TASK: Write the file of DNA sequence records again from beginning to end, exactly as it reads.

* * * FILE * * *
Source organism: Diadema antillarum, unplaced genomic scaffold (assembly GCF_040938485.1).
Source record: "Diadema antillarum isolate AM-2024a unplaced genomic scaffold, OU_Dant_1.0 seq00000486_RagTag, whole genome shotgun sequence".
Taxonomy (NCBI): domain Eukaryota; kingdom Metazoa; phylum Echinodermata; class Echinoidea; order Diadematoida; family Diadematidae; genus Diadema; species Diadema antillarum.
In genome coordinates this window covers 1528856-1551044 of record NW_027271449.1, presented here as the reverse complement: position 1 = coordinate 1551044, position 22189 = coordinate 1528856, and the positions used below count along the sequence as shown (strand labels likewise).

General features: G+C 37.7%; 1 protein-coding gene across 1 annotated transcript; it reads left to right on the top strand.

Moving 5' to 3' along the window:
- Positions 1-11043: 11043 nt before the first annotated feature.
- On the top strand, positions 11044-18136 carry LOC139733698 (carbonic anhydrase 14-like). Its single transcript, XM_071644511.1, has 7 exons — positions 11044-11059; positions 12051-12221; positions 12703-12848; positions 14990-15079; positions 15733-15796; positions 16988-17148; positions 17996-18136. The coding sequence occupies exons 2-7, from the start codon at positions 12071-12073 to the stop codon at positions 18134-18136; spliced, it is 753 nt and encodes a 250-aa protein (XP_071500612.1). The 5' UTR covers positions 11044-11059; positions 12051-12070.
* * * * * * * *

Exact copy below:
Source organism: Diadema antillarum, unplaced genomic scaffold (assembly GCF_040938485.1).
Source record: "Diadema antillarum isolate AM-2024a unplaced genomic scaffold, OU_Dant_1.0 seq00000486_RagTag, whole genome shotgun sequence".
Taxonomy (NCBI): domain Eukaryota; kingdom Metazoa; phylum Echinodermata; class Echinoidea; order Diadematoida; family Diadematidae; genus Diadema; species Diadema antillarum.
In genome coordinates this window covers 1528856-1551044 of record NW_027271449.1, presented here as the reverse complement: position 1 = coordinate 1551044, position 22189 = coordinate 1528856, and the positions used below count along the sequence as shown (strand labels likewise).

General features: G+C 37.7%; 1 protein-coding gene across 1 annotated transcript; it reads left to right on the top strand.

Moving 5' to 3' along the window:
- Positions 1-11043: 11043 nt before the first annotated feature.
- On the top strand, positions 11044-18136 carry LOC139733698 (carbonic anhydrase 14-like). Its single transcript, XM_071644511.1, has 7 exons — positions 11044-11059; positions 12051-12221; positions 12703-12848; positions 14990-15079; positions 15733-15796; positions 16988-17148; positions 17996-18136. The coding sequence occupies exons 2-7, from the start codon at positions 12071-12073 to the stop codon at positions 18134-18136; spliced, it is 753 nt and encodes a 250-aa protein (XP_071500612.1). The 5' UTR covers positions 11044-11059; positions 12051-12070.